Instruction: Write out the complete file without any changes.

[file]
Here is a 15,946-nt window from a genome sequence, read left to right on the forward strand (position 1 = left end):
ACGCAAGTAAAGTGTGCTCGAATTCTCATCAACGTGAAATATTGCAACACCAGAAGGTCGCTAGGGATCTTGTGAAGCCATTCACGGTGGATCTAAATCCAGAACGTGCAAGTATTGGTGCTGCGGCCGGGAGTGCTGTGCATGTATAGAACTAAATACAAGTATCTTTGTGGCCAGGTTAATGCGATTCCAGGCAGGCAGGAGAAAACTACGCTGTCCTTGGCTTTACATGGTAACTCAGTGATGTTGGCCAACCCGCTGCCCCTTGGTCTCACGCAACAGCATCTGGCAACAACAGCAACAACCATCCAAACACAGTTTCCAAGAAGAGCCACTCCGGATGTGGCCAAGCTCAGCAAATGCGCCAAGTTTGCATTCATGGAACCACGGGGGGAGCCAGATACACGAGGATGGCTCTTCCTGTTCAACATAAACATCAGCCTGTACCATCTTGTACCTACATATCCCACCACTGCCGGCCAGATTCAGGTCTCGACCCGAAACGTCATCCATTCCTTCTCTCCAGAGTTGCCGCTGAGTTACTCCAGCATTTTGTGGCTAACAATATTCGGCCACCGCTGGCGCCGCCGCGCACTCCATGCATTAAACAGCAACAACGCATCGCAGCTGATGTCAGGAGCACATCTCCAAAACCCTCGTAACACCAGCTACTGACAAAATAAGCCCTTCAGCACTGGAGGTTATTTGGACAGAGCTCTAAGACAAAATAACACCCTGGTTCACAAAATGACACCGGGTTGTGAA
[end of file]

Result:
Here is a 15,946-nt window from a genome sequence, read left to right on the forward strand (position 1 = left end):
ACGCAAGTAAAGTGTGCTCGAATTCTCATCAACGTGAAATATTGCAACACCAGAAGGTCGCTAGGGATCTTGTGAAGCCATTCACGGTGGATCTAAATCCAGAACGTGCAAGTATTGGTGCTGCGGCCGGGAGTGCTGTGCATGTATAGAACTAAATACAAGTATCTTTGTGGCCAGGTTAATGCGATTCCAGGCAGGCAGGAGAAAACTACGCTGTCCTTGGCTTTACATGGTAACTCAGTGATGTTGGCCAACCCGCTGCCCCTTGGTCTCACGCAACAGCATCTGGCAACAACAGCAACAACCATCCAAACACAGTTTCCAAGAAGAGCCACTCCGGATGTGGCCAAGCTCAGCAAATGCGCCAAGTTTGCATTCATGGAACCACGGGGGGAGCCAGATACACGAGGATGGCTCTTCCTGTTCAACATAAACATCAGCCTGTACCATCTTGTACCTACATATCCCACCACTGCCGGCCAGATTCAGGTCTCGACCCGAAACGTCATCCATTCCTTCTCTCCAGAGTTGCCGCTGAGTTACTCCAGCATTTTGTGGCTAACAATATTCGGCCACCGCTGGCGCCGCCGCGCACTCCATGCATTAAACAGCAACAACGCATCGCAGCTGATGTCAGGAGCACATCTCCAAAACCCTCGTAACACCAGCTACTGACAAAATAAGCCCTTCAGCACTGGAGGTTATTTGGACAGAGCTCTAAGACAAAATAACACCCTGGTTCACAAAATGACACCGGGTTGTGAA